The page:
apartment, disguised as an old man.
and held for extradition to Baltimore.
His counsel, informing the court
that De Roode had been a major in
the Marine Corps during the war,
asked for his release until the extra
dition papers arrive from Baltimore.
“As a gentleman and a soldier, rav
client gives his word he will go back
to Baltimore and face his accusers.”
the lawyer said. “He has already re
turned 125,000 in cash and SIO,OOO in
bonds of the amount that he is alleged
to have stolen, and the indictment
only charges theft of the sum of
$6,300.”
Magistrate Corrigan willed that he
had no power to release a man held as
a fugitive from justice.
Raise For More Wool Workers
(By The .Associated Press.)
MARTINSBURG. W. VA.. Apr. 2.
A wage increase of approximately 10
per cent, effective at once, was an
nounced here today by two woolen
companies. Four hundred employees
arc affected.
nERUIu'
GUILTY OFGONSPIRRGY
hT The 4*sAClat*4 P*
BALTIMORE. Apr. 2.— <5. Graham
Archer, member of the 1 ankrupt
stock Irokerage firm of Archer, Har
vey and Company, and F. Berne Wil
son, a customer of the concern, to
day were declared guilty of conspi
racy to defraud customers prior to
the failure. They were tried before
Judge Epstein in criminal court with
out a jury. Date for the trial of
Arthur Gordon, office manager of the
concern, on similar charges has hot
■ b een announced.
The firm fdiled in December. 1921,
l with liabilities of approximately
$360,000, assets about $70,000.
\
HEART STROKE FATAL
TO WIFE OF SENATOR
A. THEODORE BRADY
Mrs. Florida Malone Brady,
wife of State Senator A. Theodore
Brady, died suddenly shortly after
noon today at her residence, 211 Han
over street. Heart failure was the"
direct cause of death, although Mrs
Brady had Leeu indisposed for sev
eral weeks, suffering from bronchial
trouble.
Mrs. Brady was a daughter of
Judge Malone, of Quincy, Fla. There
are no surviving children. Arrange
ments for the funeral have not been
completed.
To Elect Vestrymen
At St. Anne's Church
There will be a meeting of the
qualified voters of St. Anne’s Church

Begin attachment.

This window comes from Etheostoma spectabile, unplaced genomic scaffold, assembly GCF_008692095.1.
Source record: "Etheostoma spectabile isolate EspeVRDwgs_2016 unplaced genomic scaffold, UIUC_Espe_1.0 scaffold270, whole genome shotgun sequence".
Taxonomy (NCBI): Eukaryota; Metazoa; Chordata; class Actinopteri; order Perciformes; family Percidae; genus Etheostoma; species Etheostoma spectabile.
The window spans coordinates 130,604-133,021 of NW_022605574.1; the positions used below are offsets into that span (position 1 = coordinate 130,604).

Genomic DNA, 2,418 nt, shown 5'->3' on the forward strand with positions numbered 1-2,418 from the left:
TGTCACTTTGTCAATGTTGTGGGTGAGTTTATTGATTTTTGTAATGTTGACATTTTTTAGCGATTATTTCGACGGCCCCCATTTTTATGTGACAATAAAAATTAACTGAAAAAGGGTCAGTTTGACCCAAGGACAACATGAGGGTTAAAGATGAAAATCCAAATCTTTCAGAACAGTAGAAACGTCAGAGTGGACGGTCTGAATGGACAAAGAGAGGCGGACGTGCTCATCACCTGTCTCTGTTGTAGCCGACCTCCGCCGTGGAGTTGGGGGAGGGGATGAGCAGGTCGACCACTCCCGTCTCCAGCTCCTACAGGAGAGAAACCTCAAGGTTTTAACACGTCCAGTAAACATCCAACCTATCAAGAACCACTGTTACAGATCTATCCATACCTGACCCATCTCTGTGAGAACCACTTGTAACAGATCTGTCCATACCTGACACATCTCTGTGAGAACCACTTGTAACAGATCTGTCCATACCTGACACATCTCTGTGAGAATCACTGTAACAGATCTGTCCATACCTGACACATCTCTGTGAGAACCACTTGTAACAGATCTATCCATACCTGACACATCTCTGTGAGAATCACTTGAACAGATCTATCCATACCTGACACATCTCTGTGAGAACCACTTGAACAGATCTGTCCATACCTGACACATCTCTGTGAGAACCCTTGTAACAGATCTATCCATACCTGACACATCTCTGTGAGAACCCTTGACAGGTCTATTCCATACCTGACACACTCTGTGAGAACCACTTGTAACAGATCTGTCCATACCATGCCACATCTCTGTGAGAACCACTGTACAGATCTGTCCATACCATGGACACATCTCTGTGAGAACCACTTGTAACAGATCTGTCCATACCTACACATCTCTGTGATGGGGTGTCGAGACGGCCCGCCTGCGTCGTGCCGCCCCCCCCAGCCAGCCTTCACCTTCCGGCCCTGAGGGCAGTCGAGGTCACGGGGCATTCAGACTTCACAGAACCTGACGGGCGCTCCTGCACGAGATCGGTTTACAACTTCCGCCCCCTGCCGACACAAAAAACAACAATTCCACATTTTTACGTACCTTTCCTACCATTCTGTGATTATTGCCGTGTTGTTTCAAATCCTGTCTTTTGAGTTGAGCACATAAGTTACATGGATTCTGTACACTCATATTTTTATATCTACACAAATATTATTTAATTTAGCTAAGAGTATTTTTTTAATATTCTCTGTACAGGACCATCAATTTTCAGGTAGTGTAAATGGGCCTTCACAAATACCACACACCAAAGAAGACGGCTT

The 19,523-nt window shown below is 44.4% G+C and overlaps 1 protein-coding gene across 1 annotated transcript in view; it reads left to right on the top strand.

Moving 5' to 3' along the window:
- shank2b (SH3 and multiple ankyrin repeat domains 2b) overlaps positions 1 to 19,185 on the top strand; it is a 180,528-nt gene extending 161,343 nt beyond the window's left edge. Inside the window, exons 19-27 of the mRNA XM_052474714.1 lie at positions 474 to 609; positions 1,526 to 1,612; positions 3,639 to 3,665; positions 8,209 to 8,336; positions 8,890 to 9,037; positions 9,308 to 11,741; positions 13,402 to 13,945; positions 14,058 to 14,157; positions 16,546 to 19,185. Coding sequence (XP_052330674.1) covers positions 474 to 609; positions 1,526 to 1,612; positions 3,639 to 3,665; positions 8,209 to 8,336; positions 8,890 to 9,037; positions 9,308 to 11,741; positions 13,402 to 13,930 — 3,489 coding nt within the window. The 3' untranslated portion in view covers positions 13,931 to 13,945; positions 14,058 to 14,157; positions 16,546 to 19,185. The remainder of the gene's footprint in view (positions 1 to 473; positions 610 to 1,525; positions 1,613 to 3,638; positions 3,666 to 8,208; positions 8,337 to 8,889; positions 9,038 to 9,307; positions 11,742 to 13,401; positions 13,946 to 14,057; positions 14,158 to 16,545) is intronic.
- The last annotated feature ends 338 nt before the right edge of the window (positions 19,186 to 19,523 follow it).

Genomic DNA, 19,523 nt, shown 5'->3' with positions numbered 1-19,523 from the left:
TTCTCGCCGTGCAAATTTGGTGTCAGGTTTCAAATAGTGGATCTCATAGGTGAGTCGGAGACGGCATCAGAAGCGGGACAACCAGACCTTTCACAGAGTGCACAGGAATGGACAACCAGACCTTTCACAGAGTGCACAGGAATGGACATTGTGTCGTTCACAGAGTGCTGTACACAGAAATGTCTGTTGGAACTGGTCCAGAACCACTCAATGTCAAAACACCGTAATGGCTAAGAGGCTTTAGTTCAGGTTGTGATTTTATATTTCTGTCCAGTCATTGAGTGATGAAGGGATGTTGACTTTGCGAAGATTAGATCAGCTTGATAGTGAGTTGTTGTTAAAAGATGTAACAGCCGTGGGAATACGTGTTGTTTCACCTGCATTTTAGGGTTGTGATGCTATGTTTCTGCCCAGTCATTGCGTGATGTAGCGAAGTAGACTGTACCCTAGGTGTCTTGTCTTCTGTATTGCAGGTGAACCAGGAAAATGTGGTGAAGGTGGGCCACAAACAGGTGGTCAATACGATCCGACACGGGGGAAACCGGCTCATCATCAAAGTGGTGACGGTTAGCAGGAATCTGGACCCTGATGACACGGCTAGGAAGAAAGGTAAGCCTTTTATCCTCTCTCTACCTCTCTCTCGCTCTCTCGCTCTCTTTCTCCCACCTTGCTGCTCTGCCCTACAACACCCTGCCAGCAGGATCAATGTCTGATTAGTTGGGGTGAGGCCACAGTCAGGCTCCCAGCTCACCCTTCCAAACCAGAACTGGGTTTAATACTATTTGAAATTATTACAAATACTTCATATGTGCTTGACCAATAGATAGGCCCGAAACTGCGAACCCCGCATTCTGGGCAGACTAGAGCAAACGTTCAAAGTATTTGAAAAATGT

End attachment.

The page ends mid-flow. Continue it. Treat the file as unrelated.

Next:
this evening at 8 o’clock in the Guild
Room of the church to elect four ves
trymen.
Jouron Rites Deferred
Because of delay occasioned by his
mother in reaching Annapolis from
her home in Kewanee, 111., funeral
services for the late Mark M. Jouron
which were to have 1 een held from
St. Mary’s Catholic Chtirch this morn
ing at 9 o’clock, have been deferred
until tomorrow morning at 9.
GOLDEH WEATHER AGAIN
OYERSFREINE WEST
111 IE EAST
fTtv
WASHINGTON. D. C.. Apr. 2
Cold weather again is overspreading
the northwest and the Ohio valley and
lower Lake regions will experience a
return to low temperatures.
After an Easter, which in many
sections was the coldest ever record
ed, generally milder weather prevail
ed in the Eastern states today and
indications are that still warmer tem
perature will come tonight in the
territory bordering the Atlantic. P
wide disturbance however, is center
ed over Colorado and pressure ir
high over the eastern and southeast
ern states, the Mississippi Valley and
the Rocky Mountain' region.
Thirty-five stations reporting to the
Weather Bureau yesterday and this
morning, registered the lowest tem
peratures ever recorded in April.
A reading 14.9 degrees here, was
with two exceptions, lower than any
temperature recorded during the
winter.
ADOPT RESOLUTIONS
UPON DEATH OF T. E.
STRANGE. MERCHANT
Annapolis Chamber of Commerce,
at a recent meeting, adopted the fol
lowing resolutions upon the death a
few wrecks ago of the late Thomas E
Strange, prominent merchant and
member of the Chamler:
“Whereas, Death having come
among us and taken from earthly toil
our friend and member, Thomas E
Strange, who while with us was ever
ready to serve, and was truly loved
admired, and held in the highest es
teem for the many splendid traits of
his character, his loving and unself
ish disposition and his willingness